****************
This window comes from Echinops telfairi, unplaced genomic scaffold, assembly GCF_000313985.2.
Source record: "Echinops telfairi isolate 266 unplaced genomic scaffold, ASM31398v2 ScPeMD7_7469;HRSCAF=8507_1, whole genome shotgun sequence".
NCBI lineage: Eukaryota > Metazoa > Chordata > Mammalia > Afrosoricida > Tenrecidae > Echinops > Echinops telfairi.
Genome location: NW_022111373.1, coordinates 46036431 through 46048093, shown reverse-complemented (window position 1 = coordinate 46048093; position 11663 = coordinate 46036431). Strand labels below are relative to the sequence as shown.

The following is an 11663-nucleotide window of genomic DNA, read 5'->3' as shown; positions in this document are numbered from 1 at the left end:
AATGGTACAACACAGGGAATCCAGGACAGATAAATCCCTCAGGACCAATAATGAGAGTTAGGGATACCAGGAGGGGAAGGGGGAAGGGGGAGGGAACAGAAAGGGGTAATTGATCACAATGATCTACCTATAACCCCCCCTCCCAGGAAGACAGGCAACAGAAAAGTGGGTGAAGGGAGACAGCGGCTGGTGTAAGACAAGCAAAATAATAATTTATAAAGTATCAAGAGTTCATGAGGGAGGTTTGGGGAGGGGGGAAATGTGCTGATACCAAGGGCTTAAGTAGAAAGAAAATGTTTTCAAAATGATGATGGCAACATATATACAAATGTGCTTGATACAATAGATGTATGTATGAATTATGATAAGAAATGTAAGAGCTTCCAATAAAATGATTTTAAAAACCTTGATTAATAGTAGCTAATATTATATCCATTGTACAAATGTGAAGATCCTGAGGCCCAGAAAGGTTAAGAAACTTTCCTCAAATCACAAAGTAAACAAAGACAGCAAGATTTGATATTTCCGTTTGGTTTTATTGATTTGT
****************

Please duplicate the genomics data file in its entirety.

This window comes from Echinops telfairi, unplaced genomic scaffold, assembly GCF_000313985.2.
Source record: "Echinops telfairi isolate 266 unplaced genomic scaffold, ASM31398v2 ScPeMD7_7469;HRSCAF=8507_1, whole genome shotgun sequence".
NCBI lineage: Eukaryota > Metazoa > Chordata > Mammalia > Afrosoricida > Tenrecidae > Echinops > Echinops telfairi.
Genome location: NW_022111373.1, coordinates 46036431 through 46048093, shown reverse-complemented (window position 1 = coordinate 46048093; position 11663 = coordinate 46036431). Strand labels below are relative to the sequence as shown.

The following is an 11663-nucleotide window of genomic DNA, read 5'->3' as shown; positions in this document are numbered from 1 at the left end:
AATGGTACAACACAGGGAATCCAGGACAGATAAATCCCTCAGGACCAATAATGAGAGTTAGGGATACCAGGAGGGGAAGGGGGAAGGGGGAGGGAACAGAAAGGGGTAATTGATCACAATGATCTACCTATAACCCCCCCTCCCAGGAAGACAGGCAACAGAAAAGTGGGTGAAGGGAGACAGCGGCTGGTGTAAGACAAGCAAAATAATAATTTATAAAGTATCAAGAGTTCATGAGGGAGGTTTGGGGAGGGGGGAAATGTGCTGATACCAAGGGCTTAAGTAGAAAGAAAATGTTTTCAAAATGATGATGGCAACATATATACAAATGTGCTTGATACAATAGATGTATGTATGAATTATGATAAGAAATGTAAGAGCTTCCAATAAAATGATTTTAAAAACCTTGATTAATAGTAGCTAATATTATATCCATTGTACAAATGTGAAGATCCTGAGGCCCAGAAAGGTTAAGAAACTTTCCTCAAATCACAAAGTAAACAAAGACAGCAAGATTTGATATTTCCGTTTGGTTTTATTGATTTGT